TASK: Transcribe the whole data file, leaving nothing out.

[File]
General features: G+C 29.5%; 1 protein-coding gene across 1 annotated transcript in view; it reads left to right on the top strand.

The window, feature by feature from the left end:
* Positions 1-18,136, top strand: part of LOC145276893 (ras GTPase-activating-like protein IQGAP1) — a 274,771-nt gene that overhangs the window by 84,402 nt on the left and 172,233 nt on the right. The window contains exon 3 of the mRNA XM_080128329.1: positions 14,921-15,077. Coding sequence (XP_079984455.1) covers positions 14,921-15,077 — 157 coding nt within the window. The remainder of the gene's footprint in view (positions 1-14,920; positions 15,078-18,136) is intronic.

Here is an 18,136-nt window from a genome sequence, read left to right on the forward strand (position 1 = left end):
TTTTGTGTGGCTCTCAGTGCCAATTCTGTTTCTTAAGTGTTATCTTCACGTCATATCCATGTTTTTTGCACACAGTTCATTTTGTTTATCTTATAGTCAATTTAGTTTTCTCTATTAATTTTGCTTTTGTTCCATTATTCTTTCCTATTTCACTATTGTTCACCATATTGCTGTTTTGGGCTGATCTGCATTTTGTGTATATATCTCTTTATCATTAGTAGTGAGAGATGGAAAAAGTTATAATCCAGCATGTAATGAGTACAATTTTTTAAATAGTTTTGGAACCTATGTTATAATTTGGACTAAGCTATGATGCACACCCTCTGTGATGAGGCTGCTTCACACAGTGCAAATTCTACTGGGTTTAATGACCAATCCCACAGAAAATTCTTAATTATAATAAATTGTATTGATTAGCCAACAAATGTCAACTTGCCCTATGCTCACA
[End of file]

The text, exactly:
General features: G+C 29.5%; 1 protein-coding gene across 1 annotated transcript in view; it reads left to right on the top strand.

The window, feature by feature from the left end:
* Positions 1-18,136, top strand: part of LOC145276893 (ras GTPase-activating-like protein IQGAP1) — a 274,771-nt gene that overhangs the window by 84,402 nt on the left and 172,233 nt on the right. The window contains exon 3 of the mRNA XM_080128329.1: positions 14,921-15,077. Coding sequence (XP_079984455.1) covers positions 14,921-15,077 — 157 coding nt within the window. The remainder of the gene's footprint in view (positions 1-14,920; positions 15,078-18,136) is intronic.

Here is an 18,136-nt window from a genome sequence, read left to right on the forward strand (position 1 = left end):
TTTTGTGTGGCTCTCAGTGCCAATTCTGTTTCTTAAGTGTTATCTTCACGTCATATCCATGTTTTTTGCACACAGTTCATTTTGTTTATCTTATAGTCAATTTAGTTTTCTCTATTAATTTTGCTTTTGTTCCATTATTCTTTCCTATTTCACTATTGTTCACCATATTGCTGTTTTGGGCTGATCTGCATTTTGTGTATATATCTCTTTATCATTAGTAGTGAGAGATGGAAAAAGTTATAATCCAGCATGTAATGAGTACAATTTTTTAAATAGTTTTGGAACCTATGTTATAATTTGGACTAAGCTATGATGCACACCCTCTGTGATGAGGCTGCTTCACACAGTGCAAATTCTACTGGGTTTAATGACCAATCCCACAGAAAATTCTTAATTATAATAAATTGTATTGATTAGCCAACAAATGTCAACTTGCCCTATGCTCACA